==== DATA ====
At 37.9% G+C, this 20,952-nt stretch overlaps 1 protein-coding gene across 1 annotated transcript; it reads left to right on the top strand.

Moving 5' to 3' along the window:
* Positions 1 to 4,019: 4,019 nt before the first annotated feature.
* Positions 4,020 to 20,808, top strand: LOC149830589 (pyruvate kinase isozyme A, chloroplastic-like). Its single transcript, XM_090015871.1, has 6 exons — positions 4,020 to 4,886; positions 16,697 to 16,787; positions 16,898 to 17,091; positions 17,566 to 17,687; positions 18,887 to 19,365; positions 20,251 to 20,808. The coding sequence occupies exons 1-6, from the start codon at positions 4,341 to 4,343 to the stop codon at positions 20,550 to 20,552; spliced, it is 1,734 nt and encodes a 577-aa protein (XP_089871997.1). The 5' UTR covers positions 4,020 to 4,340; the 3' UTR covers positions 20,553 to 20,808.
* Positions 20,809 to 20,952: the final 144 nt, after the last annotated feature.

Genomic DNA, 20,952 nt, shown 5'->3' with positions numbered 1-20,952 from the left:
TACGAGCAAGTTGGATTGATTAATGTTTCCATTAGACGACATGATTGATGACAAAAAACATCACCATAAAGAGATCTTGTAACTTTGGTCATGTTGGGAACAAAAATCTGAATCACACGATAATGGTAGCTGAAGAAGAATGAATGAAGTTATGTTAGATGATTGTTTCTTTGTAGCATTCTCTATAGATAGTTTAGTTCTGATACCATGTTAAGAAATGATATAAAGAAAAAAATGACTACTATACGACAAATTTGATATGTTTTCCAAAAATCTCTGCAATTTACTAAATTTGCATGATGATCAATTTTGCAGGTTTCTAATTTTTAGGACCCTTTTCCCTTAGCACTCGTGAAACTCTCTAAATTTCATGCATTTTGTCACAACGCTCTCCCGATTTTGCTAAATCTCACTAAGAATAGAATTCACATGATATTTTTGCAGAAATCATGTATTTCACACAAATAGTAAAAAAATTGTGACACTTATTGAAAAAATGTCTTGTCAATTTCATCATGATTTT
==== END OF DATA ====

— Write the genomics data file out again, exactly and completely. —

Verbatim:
At 37.9% G+C, this 20,952-nt stretch overlaps 1 protein-coding gene across 1 annotated transcript; it reads left to right on the top strand.

Moving 5' to 3' along the window:
* Positions 1 to 4,019: 4,019 nt before the first annotated feature.
* Positions 4,020 to 20,808, top strand: LOC149830589 (pyruvate kinase isozyme A, chloroplastic-like). Its single transcript, XM_090015871.1, has 6 exons — positions 4,020 to 4,886; positions 16,697 to 16,787; positions 16,898 to 17,091; positions 17,566 to 17,687; positions 18,887 to 19,365; positions 20,251 to 20,808. The coding sequence occupies exons 1-6, from the start codon at positions 4,341 to 4,343 to the stop codon at positions 20,550 to 20,552; spliced, it is 1,734 nt and encodes a 577-aa protein (XP_089871997.1). The 5' UTR covers positions 4,020 to 4,340; the 3' UTR covers positions 20,553 to 20,808.
* Positions 20,809 to 20,952: the final 144 nt, after the last annotated feature.

Genomic DNA, 20,952 nt, shown 5'->3' with positions numbered 1-20,952 from the left:
TACGAGCAAGTTGGATTGATTAATGTTTCCATTAGACGACATGATTGATGACAAAAAACATCACCATAAAGAGATCTTGTAACTTTGGTCATGTTGGGAACAAAAATCTGAATCACACGATAATGGTAGCTGAAGAAGAATGAATGAAGTTATGTTAGATGATTGTTTCTTTGTAGCATTCTCTATAGATAGTTTAGTTCTGATACCATGTTAAGAAATGATATAAAGAAAAAAATGACTACTATACGACAAATTTGATATGTTTTCCAAAAATCTCTGCAATTTACTAAATTTGCATGATGATCAATTTTGCAGGTTTCTAATTTTTAGGACCCTTTTCCCTTAGCACTCGTGAAACTCTCTAAATTTCATGCATTTTGTCACAACGCTCTCCCGATTTTGCTAAATCTCACTAAGAATAGAATTCACATGATATTTTTGCAGAAATCATGTATTTCACACAAATAGTAAAAAAATTGTGACACTTATTGAAAAAATGTCTTGTCAATTTCATCATGATTTT